• the distribution schedule for the general partner incentive distribution rights (IDRs) was reset

It is important to note that there was a well-documented dispute between Vitol/Charlesbank and major holders of the LP units from 2010-2011 as part of the negotiation of the recapitalization of the Partnership.  Rather than dedicate this write-up to retelling that story, Blueknight’s 10-K and other public filings (such as the proxy dated July 28, 2011) provide a detailed summary of the history of that issue.  Ultimately, the final recapitalization proposal was supported by the major holders of the Common LP Units, and the rights offering of Series A Preferred in October 2011 to such holders was significantly oversubscribed.  The unit-holder vote and rights offering ended the dispute, allowing Blueknight to finalize its recapitalization and move forward under a business plan to continue improving its existing assets and pursue new growth opportunities.

Business Overview and Key Assets

Today, Blueknight continues to own and operate a collection of desirable midstream fee-based assets in some key locations.  

  • Crude storage and terminals – 7.8 million barrels of crude terminalling faclilities and storage tanks, including 34 storage tanks with approximately 6.6 million barrels of capacity at its terminals in Cushing, OK.  In addition to the Cushing operations, there are 430,000 barrels of capacity at the Partnership’s Longview, TX terminal and 787,000 barrels of storage at various points along Blueknight’s pipeline and gathering system.
  • Crude pipelines – 1,289 miles of crude oil pipeline primarily in Oklahoma and Texas, including and the 820 mile Mid-Continent Mainline System, the 139 mile Eagle North Pipeline System, and over 300 miles of pipeline related to the Longview System.
  • Producer field and Crude oil transport services – Approximately 130 producer field service trucks and 150 tanker truck.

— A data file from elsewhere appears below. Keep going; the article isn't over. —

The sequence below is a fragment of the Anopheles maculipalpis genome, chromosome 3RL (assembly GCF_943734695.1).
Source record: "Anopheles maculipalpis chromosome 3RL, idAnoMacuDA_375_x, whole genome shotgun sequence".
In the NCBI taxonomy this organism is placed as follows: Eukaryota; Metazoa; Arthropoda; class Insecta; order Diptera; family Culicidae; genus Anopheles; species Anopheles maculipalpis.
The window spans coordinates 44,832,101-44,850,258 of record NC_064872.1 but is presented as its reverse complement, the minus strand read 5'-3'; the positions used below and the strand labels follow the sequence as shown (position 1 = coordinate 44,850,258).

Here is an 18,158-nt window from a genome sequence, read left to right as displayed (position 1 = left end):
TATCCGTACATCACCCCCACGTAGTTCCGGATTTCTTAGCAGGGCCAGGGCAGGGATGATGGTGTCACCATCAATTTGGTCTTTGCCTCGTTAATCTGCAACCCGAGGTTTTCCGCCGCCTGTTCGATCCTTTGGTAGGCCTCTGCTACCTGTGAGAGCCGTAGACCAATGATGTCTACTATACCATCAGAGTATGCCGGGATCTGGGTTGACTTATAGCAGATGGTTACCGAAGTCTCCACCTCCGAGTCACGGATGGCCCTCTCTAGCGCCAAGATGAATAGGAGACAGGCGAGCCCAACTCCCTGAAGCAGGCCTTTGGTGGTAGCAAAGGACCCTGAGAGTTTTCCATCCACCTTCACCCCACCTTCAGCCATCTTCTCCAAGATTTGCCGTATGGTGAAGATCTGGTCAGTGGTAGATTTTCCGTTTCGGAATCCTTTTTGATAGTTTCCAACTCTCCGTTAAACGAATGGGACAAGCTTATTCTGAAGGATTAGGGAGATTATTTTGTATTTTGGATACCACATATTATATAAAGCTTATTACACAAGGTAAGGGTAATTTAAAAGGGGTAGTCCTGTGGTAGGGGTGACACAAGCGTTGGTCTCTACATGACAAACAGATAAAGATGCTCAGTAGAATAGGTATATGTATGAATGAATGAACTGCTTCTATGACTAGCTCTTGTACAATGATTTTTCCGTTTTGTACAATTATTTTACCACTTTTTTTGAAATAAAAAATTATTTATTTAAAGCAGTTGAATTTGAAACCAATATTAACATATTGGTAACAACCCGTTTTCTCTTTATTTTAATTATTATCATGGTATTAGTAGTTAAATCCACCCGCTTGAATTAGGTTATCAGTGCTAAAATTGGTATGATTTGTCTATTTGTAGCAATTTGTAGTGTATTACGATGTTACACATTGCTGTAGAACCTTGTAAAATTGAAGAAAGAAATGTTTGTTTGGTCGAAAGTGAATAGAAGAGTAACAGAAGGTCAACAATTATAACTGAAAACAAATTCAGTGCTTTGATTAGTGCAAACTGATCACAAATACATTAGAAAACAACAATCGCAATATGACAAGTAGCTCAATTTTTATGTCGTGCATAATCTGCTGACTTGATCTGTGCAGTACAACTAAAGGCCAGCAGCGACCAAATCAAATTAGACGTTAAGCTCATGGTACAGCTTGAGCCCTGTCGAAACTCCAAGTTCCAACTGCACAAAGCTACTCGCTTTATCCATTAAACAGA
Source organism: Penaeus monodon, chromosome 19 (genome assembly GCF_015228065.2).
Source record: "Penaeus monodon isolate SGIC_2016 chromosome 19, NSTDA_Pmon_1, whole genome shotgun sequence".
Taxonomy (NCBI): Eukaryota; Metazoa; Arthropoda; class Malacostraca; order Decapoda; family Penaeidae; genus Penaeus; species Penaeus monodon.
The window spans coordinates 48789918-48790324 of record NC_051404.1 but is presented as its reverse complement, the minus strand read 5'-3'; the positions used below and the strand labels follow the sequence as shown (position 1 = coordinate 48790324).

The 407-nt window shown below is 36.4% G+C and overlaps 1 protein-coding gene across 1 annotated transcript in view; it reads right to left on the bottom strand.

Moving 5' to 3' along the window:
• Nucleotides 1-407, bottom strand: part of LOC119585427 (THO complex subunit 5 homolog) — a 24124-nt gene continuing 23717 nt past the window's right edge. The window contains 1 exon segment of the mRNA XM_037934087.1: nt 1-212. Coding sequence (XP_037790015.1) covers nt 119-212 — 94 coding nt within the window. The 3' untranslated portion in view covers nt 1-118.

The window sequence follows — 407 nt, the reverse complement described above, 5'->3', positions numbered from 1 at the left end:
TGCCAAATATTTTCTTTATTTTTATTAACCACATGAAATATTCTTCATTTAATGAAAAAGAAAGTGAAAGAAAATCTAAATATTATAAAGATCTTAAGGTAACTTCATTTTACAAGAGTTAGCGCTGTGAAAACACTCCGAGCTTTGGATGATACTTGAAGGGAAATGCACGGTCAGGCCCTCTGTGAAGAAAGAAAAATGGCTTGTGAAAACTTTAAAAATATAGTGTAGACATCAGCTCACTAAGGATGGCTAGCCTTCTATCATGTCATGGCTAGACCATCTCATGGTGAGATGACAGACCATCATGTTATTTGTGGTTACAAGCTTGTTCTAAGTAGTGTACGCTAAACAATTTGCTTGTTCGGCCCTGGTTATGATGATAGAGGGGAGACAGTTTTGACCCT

• Asphalt storage – 44 terminals across 22 states providing 7.2 million barrels of asphalt and residential fuel oil storage capacity.  43 of these 44 terminals are under long-term contract through 2016. 
  • Expansion Opportunities – So far this year, the Partnership has announced $47 million of growth projects that will increase free cash once they are completed in mid-2013.  These include the recently announced $37 million Arbuckle pipeline in TX/OK under long-term agreement with XTO (Exxon-Mobil).  Blueknight is also working on opportunities to extend other pipelines to support key customers and has approximately 10 acres of land at Cushing, OK that could support additional storage capacity of 1 million barrels. 

 

Importantly, Blueknight does not engage in marketing and does not take title to products that it moves; it therefore has minimal direct commodity price exposure. 

Valuation

The Partnership’s fee-based assets generate reliable free cash flow with low capital expenditure requirements on a normalized basis.  Using management’s stated 2012 estimates, the free cash flow profile is:

(All figures in millions, except per unit amounts)

       
                 
     

Est. 2012

   

2012 "Normalized"

2012
"As-Converted"

Adjusted EBITDA

 

$68.0

   

$68.0

 

$68.0

Cash interest

 

11.9

   

11.9

 

11.9

Maintenance capex

 

17.0

   

12.5

 

12.5

Mandatory amortizations

1.6

   

1.6

 

1.6

Preferred distribution

21.9

   

21.9

 

0.0

Distributable cash flow

15.6

   

20.1

 

42.0

DCF/Unit

 

$0.69

   

$0.89

 

$0.79